GO
Loading...

August Ad Rebound for Magazines

Monthly Ad Sales Up 10%

Industry Sees Signs of Stabilization

Magazines
Magazines

A key sign of relief for the struggling magazine industry: monthly ad sales for August magazines jumped 10 percent.

Media Industry Newsletterjust reported this jump in ad pages at monthly magazines — the first month of 10 percent year-over-year growth in nearly six years.

Though the percentage increase is certainly off some weak numbers last year, it does indicate that the weak industry is stabilizing.

(August already? Monthly magazines always hit newsstands about two weeks ahead of their cover date).

These stats come on the heels of a magazine rebound in second quarter.

Just last week the Publishers Information Bureaureported that magazines (weeklies and monthlies) showed gains in both revenue and ad pages in the second quarter, their first growth since 2007. Ad revenue grew 5.7 percent to $5.2 billion on a .8 percent increase in ad pages.

J.P. Morgan dug into the August magazine data to analyze how Time Warner, Meredith and Martha Stewart Omnimedia's titles each performed. Martha Stewart brought home the gold medal: her titles rose some 29 percent. And it wasn't just the flagship magazines: "Everyday Food" and "Whole Living" both had double issues in July and showed 16 percent and 16.9 percent respectively.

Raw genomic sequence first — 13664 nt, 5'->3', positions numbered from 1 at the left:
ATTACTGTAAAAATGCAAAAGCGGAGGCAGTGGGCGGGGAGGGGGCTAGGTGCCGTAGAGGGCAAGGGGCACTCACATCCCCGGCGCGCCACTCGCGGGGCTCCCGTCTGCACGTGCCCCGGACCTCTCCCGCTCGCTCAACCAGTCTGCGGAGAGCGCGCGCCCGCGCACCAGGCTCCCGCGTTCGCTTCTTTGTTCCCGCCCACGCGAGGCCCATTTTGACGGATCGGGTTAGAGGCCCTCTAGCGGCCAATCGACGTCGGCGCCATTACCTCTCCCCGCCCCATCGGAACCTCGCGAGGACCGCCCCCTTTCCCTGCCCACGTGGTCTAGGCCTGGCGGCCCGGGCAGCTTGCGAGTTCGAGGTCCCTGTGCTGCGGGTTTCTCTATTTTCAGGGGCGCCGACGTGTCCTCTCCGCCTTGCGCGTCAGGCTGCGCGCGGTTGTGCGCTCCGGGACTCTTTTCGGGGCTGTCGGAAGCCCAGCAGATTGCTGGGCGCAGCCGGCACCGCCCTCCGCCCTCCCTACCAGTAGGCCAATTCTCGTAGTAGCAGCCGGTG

Time Inc's magazines grew their ad revenue 18 percent, and the company's area of strength reflected the overall trend towards food, women's and lifestyle brands, and away from men's magazines. "In Style" ad pages catapulted nearly 45 percent higher while Golf Magazine reported just 5 percent gains.

Meredith's titles dropped 7 percent; with "Ladies Home Journal" losing 31 percent of its ad pages while "Better Homes and Gardens" lost 12 percent. Losses were moderated by "Fitness," which logged 19 percent growth.

Now we'll have to see if digital revenue for magazines, from the likes of the iPad, can along with more ad pages get the magazine industry back in shape.

Questions? Comments? MediaMoney@cnbc.com

  • Working from Los Angeles, Boorstin is CNBC's media and entertainment reporter and editor of CNBC.com's Media Money section.